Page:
One of the benefits of listing on the public markets is that for some companies such as IonQ and soon to be Rigetti, it will take the entire sector out of the darkness of the private equity markets and catapult quantum into the light garnering much more publicity from the general public about the quantum industry. Recently IonQ became the first pure-play quantum computing company to get a stock market listing with a market cap of around two billion. IonQ might be the first but it is not going to be the last, with news that Rigetti will also join the ranks on IonQ and listing publicly.
Visibility can only be a good thing for the industry, especially for the myriad of Quantum Computing start-up companies whose fate rests on the ability to generate funding from investors. The industry supports a range of quantum companies that work on problems fundamental to the creation of quantum circuits and qubits right the way through to getting quantum circuits and algorithms applied in the form of consultancy. The quantum community is seeing funding rounds that range from $10m for the likes of the Spanish startup named Multiverse to $450m for PsiQuantum which is a company founded by British scientists which has grand ambitions to bring millions of qubits to users. We’ve also seen the merger of British quantum start-up Cambridge Quantum with the Quantum division of technology giant Honeywell.
The rise of the Quantum Venture Capitalist
As you might expect with such a specialized field that requires specialist understanding, it’s not like the latest social media app. Understanding the marketplace requires a realm of experts who have experience in Deep technology. It is no surprise that there are venture capital companies that are now concentrating on the Quantum market. In the UK one of these companies is IP Group which has investments in a variety of companies. One of those companies, Quantum Dice, is aimed at securing communications using the features of quantum technology.
Venture Incubators like QTec in Bristol are behind a number of ventures, and just like we have seen incubators in the digital space, we also see incubators in the Quantum space – who aim to transition fledgeling quantum companies through to growth and they hope to exit as perhaps an IPO, SPAC or trade sale. The Quantum Technology Enterprise Centre (QTec) was funded by the Engineering and Physical Science Research Council (EPSRC) in 2016 as a skills and training hub in Quantum Systems Engineering. In just a few short years, QTEC has supported the creation of 27 companies which include KETS, QLM, FluoretiQ Nu Quantum, Quantum Dice, Vector Photonics and SeeQC. Certainly, Bristol seems to be developing a reputation as a Quantum hot spot, with even the founders of PsiQuantum with ties to Bristol before moving to Silicon Valley for the richer funding climate. Accordingly, one-third of the UK’s funded Quantum Start-ups originated at QTEC.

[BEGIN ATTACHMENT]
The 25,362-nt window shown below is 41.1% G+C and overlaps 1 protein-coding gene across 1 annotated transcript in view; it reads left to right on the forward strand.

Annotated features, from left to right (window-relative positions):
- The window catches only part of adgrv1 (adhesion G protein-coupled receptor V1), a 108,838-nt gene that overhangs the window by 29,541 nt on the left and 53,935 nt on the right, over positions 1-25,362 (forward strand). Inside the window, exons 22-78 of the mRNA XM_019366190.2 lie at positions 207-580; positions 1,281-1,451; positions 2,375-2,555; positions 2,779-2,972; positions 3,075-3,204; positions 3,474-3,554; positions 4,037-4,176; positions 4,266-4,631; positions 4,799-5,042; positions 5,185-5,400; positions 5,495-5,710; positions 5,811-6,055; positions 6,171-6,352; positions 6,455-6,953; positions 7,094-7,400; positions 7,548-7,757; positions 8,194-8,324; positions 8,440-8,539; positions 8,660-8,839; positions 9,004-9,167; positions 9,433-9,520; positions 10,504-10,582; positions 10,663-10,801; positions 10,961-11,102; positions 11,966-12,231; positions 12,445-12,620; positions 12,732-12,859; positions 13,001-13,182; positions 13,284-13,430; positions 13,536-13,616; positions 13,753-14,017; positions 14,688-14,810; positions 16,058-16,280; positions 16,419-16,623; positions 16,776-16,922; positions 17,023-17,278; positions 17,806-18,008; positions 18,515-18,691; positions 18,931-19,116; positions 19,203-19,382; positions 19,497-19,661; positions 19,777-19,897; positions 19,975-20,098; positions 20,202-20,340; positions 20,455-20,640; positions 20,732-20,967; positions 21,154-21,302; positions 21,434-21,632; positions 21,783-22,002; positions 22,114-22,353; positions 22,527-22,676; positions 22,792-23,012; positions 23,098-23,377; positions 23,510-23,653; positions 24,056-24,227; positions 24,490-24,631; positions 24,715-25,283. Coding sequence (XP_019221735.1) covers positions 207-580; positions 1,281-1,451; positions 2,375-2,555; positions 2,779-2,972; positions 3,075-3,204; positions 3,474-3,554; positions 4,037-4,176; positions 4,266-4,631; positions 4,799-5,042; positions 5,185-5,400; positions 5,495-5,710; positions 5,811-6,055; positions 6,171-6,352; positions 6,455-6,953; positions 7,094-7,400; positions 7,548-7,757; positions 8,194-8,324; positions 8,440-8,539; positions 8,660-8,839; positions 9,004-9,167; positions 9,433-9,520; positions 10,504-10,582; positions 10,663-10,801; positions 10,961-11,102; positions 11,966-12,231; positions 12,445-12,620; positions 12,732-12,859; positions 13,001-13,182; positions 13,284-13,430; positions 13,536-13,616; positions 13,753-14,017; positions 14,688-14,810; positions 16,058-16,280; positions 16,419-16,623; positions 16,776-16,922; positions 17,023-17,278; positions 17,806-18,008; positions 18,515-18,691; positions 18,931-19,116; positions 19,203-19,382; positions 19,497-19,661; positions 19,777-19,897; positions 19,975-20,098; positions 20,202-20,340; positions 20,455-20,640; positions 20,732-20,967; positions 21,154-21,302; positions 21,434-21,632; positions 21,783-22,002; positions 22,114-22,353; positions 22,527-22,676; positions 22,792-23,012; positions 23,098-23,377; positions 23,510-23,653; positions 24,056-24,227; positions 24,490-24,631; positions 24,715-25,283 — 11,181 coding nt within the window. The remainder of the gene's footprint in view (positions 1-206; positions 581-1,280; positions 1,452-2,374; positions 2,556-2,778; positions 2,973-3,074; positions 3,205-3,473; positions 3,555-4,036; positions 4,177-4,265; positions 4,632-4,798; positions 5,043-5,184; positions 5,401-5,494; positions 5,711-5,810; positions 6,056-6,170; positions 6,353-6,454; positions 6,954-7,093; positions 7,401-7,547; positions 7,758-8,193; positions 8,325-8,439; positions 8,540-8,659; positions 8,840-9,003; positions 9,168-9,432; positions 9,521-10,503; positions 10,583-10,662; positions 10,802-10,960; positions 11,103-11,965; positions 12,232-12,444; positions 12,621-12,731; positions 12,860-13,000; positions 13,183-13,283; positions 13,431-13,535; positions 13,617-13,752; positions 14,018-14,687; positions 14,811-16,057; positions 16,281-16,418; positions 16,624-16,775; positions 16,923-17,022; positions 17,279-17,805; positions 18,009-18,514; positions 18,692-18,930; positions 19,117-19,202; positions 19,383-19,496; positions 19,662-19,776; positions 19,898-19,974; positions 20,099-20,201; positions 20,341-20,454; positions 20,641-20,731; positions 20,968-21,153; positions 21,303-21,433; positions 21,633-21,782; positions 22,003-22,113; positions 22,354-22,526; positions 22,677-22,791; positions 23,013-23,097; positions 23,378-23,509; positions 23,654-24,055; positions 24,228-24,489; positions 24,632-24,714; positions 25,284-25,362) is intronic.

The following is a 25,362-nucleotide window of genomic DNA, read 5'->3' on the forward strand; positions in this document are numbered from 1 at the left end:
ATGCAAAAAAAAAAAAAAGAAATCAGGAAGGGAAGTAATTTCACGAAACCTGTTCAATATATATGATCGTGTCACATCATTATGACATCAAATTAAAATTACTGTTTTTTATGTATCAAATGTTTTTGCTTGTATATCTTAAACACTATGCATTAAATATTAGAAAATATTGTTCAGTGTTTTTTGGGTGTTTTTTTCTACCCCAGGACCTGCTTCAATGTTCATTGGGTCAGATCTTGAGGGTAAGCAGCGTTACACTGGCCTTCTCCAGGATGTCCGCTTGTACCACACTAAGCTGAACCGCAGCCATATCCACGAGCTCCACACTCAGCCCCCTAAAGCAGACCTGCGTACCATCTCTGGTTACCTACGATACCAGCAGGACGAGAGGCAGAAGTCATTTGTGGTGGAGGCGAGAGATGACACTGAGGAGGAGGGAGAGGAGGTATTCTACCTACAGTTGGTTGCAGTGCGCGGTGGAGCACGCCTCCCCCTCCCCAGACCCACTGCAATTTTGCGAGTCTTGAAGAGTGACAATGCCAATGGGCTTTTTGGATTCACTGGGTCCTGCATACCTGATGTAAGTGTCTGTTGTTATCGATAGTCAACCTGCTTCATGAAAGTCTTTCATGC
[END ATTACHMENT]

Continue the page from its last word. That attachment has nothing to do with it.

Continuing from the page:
One thing we can be sure of is the rise of more incubators in the Quantum space. For years quantum mechanics have been given short shrift by many talented students due to the lack of career opportunities, but this is now changing, as there are opportunities emerging everywhere from business development to working on the fundamentals. Researchers don’t need to remain in academia focussing on quantum computing as a theoretical concept. qubits are here, their number and usefulness are growing and with it, the industry to support researchers and developers. It’s not just start-ups, some of the large technology companies such as Google, IBM, Microsoft and Honeywell are working on bolstering their Quantum technology offerings. The large technology companies will themselves function as incubators, but also an exit route for their start-ups looking to be acquired.
The visibility that a stock market listing will have will likely ripple through the investment chain. Interest from end-users (everyone from pension fund managers to the non-professionals looking for stock picks for their portfolio) who are thinking quantum computing and the internet might be the next “internet” like investment will create a buzz that will force more eyeballs to look at what is happening in the wider industry. As professional investors need to understand quantum technologies, eventually a new market will emerge, and we might even see mutual funds dedicated to the sector, just as there are mutual funds focussed on Machine Learning and AI.
What this all means is that entrepreneurs have a pathway from lab-based innovation to the public markets and that will excite many. The opportunities created could be vast – employing potentially hundreds of thousands or even millions of people across the globe. Qubits no longer need to remain an esoteric theoretical concept that has no practical application.